You must do whatever the lifeguard says, Mitch always tells his swimmers, and use your common sense: don’t swim alone. Remember that water, however much you love it, does not love you back. It simply does what it must do according to the laws of physics and the conditions at the time, and while it is essential to life, it can also end it, and swiftly, too. Humans are not amphibious… How can you tell if someone is drowning? he asks. Hardly anyone has ever had the right answer: swimmers in distress splash and shout, but drowning itself is silent and swift. There’s just not enough air to make any noise. The head goes back, the arms spread out and push down on the water until for a moment or two the mouth breaks free of the surface, exhales, gasps – but then it goes under again. With each surfacing the inhalation is smaller, the amount of carbon dioxide in the blood greater, the arms weaker, and in a minute or less it’s impossible to surface at all; water is inhaled and the larynx constricts, sealing the air tube to protect the lungs. The brain, starved of oxygen by now, soon shuts down – though the victim may still be resuscitated, if pulled out of the water and treated before cardiac arrest occurs.

In order to flush the carbon dioxide from their lungs and so delay the breathing reflex triggered by its build-up, some swimmers hyperventilate before a distance or depth dive. It’s a high-risk strategy, since the diver may black out due to oxygen deprivation before they feel the urge to breathe. Typically, these drowned divers are found, too late, on the bottom of the pool. So, no panting and gasping before you dive in, he tells his swimmers, and no breath-holding contests: I know what I’m talking about, believe me. And even though you are going to be excellent swimmers, please wear your flotation devices when you row across the lake or go sailing with your uncle. Suppose the boom swings and knocks you unconscious before you fall in? And by wear I mean buckle it up…

Sabrina and Jason’s overgrown acreage and 1910 farmhouse with authentic shingles came cheap, but they had to install fences and drains, fell trees, extract rocks from the soil, and then plant five hundred grape vines and two hundred lavender bushes, all at the same time as trying to run a web design business, grow their own ultra-healthy food, including chickens, without using chemicals, and raise a family. Eventually they would be showing visitors round on tours and tastings as well, and Sabrina would be making and marketing organic lavender products: oil, hand cream, soap and such. Big dreams and laudable aims, was how Mitch put it to himself. You never knew how things would turn out, but it sounded to him like a miserable amount of work, unless you had money behind you.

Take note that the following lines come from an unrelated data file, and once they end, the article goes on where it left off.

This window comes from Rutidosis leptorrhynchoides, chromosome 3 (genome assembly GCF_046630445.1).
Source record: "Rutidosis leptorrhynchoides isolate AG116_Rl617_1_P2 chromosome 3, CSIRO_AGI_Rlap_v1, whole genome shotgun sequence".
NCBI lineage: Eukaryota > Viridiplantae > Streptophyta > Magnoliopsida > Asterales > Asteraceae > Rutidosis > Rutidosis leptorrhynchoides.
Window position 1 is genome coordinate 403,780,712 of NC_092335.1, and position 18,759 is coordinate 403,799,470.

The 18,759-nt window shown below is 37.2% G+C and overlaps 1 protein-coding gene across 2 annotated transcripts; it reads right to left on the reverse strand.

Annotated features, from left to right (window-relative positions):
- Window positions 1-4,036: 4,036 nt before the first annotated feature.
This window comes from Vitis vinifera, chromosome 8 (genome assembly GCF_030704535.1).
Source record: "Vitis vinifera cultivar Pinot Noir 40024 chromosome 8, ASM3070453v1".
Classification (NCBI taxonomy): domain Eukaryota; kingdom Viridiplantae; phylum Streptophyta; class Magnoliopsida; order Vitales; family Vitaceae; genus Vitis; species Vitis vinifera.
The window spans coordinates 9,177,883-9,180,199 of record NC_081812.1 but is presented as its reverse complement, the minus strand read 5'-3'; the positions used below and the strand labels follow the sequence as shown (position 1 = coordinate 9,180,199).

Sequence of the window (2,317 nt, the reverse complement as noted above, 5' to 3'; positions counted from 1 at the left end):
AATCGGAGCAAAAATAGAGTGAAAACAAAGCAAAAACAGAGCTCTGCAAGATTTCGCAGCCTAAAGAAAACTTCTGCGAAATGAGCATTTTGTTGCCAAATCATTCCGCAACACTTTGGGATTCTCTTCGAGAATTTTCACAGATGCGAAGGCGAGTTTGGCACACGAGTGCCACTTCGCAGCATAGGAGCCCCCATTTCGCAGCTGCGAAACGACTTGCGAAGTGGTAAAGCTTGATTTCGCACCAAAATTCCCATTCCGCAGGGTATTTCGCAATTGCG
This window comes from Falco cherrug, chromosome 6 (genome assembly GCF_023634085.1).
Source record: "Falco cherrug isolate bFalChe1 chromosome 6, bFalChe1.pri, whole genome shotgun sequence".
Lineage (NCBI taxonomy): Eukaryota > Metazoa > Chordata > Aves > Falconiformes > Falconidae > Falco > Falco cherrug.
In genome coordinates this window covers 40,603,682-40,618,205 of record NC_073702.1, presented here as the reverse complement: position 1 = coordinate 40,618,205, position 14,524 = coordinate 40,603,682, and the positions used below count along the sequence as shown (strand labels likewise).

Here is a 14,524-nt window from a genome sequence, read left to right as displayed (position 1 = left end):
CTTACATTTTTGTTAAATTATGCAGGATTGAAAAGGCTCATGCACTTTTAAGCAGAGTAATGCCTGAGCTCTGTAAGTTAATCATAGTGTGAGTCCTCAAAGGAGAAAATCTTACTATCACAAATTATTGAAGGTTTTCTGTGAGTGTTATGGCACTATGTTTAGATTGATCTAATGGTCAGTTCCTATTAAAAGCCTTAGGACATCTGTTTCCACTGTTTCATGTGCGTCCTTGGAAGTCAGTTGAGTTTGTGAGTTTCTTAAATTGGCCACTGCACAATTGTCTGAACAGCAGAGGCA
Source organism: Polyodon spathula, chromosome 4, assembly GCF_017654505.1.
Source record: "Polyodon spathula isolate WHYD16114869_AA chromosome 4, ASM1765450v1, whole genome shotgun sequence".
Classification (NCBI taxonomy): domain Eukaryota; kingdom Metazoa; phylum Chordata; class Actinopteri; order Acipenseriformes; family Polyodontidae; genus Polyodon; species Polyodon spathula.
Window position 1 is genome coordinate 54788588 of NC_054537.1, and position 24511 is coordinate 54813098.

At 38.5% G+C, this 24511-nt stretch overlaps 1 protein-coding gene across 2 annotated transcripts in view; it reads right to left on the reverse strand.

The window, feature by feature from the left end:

“Nice property,” he said when they showed him and Annette around.

“I wish you hadn’t put this team idea in her head,” Sabrina said. “All that time spent on one thing, especially at this age, seems crazy! The reason we chose home-schooling is to avoid competitiveness and peer pressure and have her enjoy her childhood.”

“Well, yes,” Mitch said, and met the eyes fixed on his face, the mottled grey irises darkly ringed and suspended in blue-tinged white. His feeling was that Sabrina desperately wanted to do the right thing, but had no instinct for what it was. Part of her knew this, but another part, the part mainly in charge, did not.

“There is all that,” he said. “And it would be a big commitment. And you’re her mom, so you know best. The club is competitive, but it’s not just about competition. It’s very sociable. They work hard and they have a lot of fun together – that might be a big plus if she’s mainly with you guys. And some people just naturally like to strive. Look at it this way: she’s competing against herself right now. It might be healthier to let her do it with other kids around.” He kept his voice light. “Why not just try and see?” he said.

“Remind me,” Sabrina said, still locking eyes with him, “how on earth did we get to be having this conversation?”

“You showed her the water,” Mitch picked up on her tone and pulled her towards the laugh they’d share, “that’s probably where you went wrong.”

Her whole body softened when she laughed.

“She’s beginning to understand. But I can’t tell her too much at once,” he told Annette.”